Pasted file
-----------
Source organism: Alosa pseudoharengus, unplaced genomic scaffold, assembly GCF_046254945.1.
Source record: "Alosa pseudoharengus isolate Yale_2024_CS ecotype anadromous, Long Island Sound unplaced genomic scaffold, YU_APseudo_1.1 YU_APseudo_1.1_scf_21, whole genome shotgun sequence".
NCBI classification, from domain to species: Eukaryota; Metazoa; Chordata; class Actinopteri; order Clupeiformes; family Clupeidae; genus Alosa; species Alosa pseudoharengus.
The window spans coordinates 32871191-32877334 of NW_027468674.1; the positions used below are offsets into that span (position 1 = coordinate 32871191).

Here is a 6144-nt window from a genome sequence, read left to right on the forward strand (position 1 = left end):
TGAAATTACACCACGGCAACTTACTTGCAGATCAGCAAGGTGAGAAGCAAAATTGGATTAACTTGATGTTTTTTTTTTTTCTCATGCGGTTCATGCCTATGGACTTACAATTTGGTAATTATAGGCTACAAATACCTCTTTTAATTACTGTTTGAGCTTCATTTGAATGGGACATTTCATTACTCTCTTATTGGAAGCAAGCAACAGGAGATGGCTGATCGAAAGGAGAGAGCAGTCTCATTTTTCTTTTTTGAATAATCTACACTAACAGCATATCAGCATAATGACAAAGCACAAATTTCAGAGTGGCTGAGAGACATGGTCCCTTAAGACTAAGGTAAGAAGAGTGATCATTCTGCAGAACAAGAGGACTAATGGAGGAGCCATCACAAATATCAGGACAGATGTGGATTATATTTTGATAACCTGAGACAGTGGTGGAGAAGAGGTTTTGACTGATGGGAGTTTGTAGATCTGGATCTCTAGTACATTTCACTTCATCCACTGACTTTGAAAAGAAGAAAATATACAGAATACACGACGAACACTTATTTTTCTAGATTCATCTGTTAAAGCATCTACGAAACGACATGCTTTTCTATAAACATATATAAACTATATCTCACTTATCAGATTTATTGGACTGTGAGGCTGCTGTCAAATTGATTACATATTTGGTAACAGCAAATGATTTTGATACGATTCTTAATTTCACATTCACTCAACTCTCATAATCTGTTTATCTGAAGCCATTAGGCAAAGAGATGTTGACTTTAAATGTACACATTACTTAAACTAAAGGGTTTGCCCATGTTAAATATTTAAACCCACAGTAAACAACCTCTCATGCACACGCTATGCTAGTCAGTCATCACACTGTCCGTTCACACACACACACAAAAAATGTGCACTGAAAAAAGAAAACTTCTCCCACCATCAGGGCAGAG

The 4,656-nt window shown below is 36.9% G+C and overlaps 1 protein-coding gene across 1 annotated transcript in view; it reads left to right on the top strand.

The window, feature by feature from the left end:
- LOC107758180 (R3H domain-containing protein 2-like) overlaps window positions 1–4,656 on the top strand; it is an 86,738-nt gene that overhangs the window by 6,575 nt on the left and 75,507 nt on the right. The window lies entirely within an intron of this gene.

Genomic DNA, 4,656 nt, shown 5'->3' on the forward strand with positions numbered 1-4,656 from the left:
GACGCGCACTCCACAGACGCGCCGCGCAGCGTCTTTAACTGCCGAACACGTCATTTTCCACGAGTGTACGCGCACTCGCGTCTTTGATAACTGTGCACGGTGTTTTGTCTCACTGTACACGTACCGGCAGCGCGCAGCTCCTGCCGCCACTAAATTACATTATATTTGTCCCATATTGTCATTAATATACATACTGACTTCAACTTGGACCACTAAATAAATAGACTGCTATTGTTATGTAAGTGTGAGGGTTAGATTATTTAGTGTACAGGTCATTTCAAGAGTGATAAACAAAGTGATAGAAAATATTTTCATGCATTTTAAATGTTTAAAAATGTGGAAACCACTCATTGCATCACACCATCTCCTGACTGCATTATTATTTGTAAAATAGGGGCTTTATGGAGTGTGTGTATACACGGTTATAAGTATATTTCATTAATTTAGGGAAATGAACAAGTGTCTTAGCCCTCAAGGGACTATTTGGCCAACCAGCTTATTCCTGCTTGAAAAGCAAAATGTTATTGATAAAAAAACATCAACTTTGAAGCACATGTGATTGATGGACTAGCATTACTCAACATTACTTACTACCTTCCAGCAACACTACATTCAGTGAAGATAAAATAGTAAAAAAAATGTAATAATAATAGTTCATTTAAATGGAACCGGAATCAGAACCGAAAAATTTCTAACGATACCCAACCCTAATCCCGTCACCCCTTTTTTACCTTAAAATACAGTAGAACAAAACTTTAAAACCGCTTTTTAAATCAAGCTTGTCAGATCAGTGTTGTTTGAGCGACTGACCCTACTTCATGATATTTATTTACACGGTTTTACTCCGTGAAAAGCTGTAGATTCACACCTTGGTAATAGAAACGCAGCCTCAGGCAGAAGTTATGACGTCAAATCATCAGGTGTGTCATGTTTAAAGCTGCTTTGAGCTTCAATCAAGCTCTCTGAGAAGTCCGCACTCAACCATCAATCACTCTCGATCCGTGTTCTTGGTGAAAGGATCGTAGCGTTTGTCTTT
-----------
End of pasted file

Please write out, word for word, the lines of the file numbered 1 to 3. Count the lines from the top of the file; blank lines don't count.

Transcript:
Source organism: Alosa pseudoharengus, unplaced genomic scaffold, assembly GCF_046254945.1.
Source record: "Alosa pseudoharengus isolate Yale_2024_CS ecotype anadromous, Long Island Sound unplaced genomic scaffold, YU_APseudo_1.1 YU_APseudo_1.1_scf_21, whole genome shotgun sequence".
NCBI classification, from domain to species: Eukaryota; Metazoa; Chordata; class Actinopteri; order Clupeiformes; family Clupeidae; genus Alosa; species Alosa pseudoharengus.